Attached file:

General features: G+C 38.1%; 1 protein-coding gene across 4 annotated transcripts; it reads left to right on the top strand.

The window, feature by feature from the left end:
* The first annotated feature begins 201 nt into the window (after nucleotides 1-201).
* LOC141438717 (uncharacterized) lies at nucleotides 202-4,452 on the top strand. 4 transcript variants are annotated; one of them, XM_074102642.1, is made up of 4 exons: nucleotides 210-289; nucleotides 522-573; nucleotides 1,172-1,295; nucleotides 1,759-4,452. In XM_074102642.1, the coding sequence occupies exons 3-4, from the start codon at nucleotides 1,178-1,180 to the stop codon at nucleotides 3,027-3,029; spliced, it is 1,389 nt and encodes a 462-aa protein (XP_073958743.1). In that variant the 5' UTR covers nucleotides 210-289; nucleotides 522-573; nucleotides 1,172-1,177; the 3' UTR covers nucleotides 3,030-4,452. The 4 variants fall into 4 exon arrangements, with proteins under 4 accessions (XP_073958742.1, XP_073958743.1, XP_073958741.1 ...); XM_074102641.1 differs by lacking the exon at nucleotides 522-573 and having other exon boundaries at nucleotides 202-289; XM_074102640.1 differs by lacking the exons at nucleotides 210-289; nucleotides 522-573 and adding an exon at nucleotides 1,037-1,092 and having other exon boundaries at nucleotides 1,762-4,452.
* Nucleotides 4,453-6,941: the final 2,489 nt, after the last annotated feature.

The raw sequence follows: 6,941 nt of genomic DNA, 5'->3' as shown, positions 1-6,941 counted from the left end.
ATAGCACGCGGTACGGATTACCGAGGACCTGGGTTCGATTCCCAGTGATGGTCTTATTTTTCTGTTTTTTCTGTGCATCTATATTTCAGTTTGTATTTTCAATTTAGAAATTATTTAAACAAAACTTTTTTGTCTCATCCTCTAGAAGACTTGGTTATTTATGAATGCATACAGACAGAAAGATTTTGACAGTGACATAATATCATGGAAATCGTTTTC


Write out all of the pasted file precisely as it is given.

General features: G+C 38.1%; 1 protein-coding gene across 4 annotated transcripts; it reads left to right on the top strand.

The window, feature by feature from the left end:
* The first annotated feature begins 201 nt into the window (after nucleotides 1-201).
* LOC141438717 (uncharacterized) lies at nucleotides 202-4,452 on the top strand. 4 transcript variants are annotated; one of them, XM_074102642.1, is made up of 4 exons: nucleotides 210-289; nucleotides 522-573; nucleotides 1,172-1,295; nucleotides 1,759-4,452. In XM_074102642.1, the coding sequence occupies exons 3-4, from the start codon at nucleotides 1,178-1,180 to the stop codon at nucleotides 3,027-3,029; spliced, it is 1,389 nt and encodes a 462-aa protein (XP_073958743.1). In that variant the 5' UTR covers nucleotides 210-289; nucleotides 522-573; nucleotides 1,172-1,177; the 3' UTR covers nucleotides 3,030-4,452. The 4 variants fall into 4 exon arrangements, with proteins under 4 accessions (XP_073958742.1, XP_073958743.1, XP_073958741.1 ...); XM_074102641.1 differs by lacking the exon at nucleotides 522-573 and having other exon boundaries at nucleotides 202-289; XM_074102640.1 differs by lacking the exons at nucleotides 210-289; nucleotides 522-573 and adding an exon at nucleotides 1,037-1,092 and having other exon boundaries at nucleotides 1,762-4,452.
* Nucleotides 4,453-6,941: the final 2,489 nt, after the last annotated feature.

The raw sequence follows: 6,941 nt of genomic DNA, 5'->3' as shown, positions 1-6,941 counted from the left end.
ATAGCACGCGGTACGGATTACCGAGGACCTGGGTTCGATTCCCAGTGATGGTCTTATTTTTCTGTTTTTTCTGTGCATCTATATTTCAGTTTGTATTTTCAATTTAGAAATTATTTAAACAAAACTTTTTTGTCTCATCCTCTAGAAGACTTGGTTATTTATGAATGCATACAGACAGAAAGATTTTGACAGTGACATAATATCATGGAAATCGTTTTC